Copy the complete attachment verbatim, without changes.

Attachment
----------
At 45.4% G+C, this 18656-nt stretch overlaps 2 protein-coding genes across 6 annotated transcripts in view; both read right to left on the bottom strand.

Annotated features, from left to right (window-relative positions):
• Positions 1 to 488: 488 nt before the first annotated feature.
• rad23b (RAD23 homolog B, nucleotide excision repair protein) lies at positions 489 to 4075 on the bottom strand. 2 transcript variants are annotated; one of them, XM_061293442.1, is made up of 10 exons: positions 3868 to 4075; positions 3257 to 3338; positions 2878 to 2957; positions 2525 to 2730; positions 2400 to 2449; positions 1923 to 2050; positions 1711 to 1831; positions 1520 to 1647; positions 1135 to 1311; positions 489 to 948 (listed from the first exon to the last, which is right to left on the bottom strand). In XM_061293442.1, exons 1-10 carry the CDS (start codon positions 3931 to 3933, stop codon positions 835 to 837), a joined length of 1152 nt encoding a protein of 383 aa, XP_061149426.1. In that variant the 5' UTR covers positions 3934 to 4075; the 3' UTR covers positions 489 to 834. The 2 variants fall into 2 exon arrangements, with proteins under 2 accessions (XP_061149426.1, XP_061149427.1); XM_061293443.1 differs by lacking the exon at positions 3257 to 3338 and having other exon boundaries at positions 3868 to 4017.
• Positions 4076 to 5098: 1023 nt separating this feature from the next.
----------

At 45.4% G+C, this 18656-nt stretch overlaps 2 protein-coding genes across 6 annotated transcripts in view; both read right to left on the bottom strand.

Annotated features, from left to right (window-relative positions):
• Positions 1 to 488: 488 nt before the first annotated feature.
• rad23b (RAD23 homolog B, nucleotide excision repair protein) lies at positions 489 to 4075 on the bottom strand. 2 transcript variants are annotated; one of them, XM_061293442.1, is made up of 10 exons: positions 3868 to 4075; positions 3257 to 3338; positions 2878 to 2957; positions 2525 to 2730; positions 2400 to 2449; positions 1923 to 2050; positions 1711 to 1831; positions 1520 to 1647; positions 1135 to 1311; positions 489 to 948 (listed from the first exon to the last, which is right to left on the bottom strand). In XM_061293442.1, exons 1-10 carry the CDS (start codon positions 3931 to 3933, stop codon positions 835 to 837), a joined length of 1152 nt encoding a protein of 383 aa, XP_061149426.1. In that variant the 5' UTR covers positions 3934 to 4075; the 3' UTR covers positions 489 to 834. The 2 variants fall into 2 exon arrangements, with proteins under 2 accessions (XP_061149426.1, XP_061149427.1); XM_061293443.1 differs by lacking the exon at positions 3257 to 3338 and having other exon boundaries at positions 3868 to 4017.
• Positions 4076 to 5098: 1023 nt separating this feature from the next.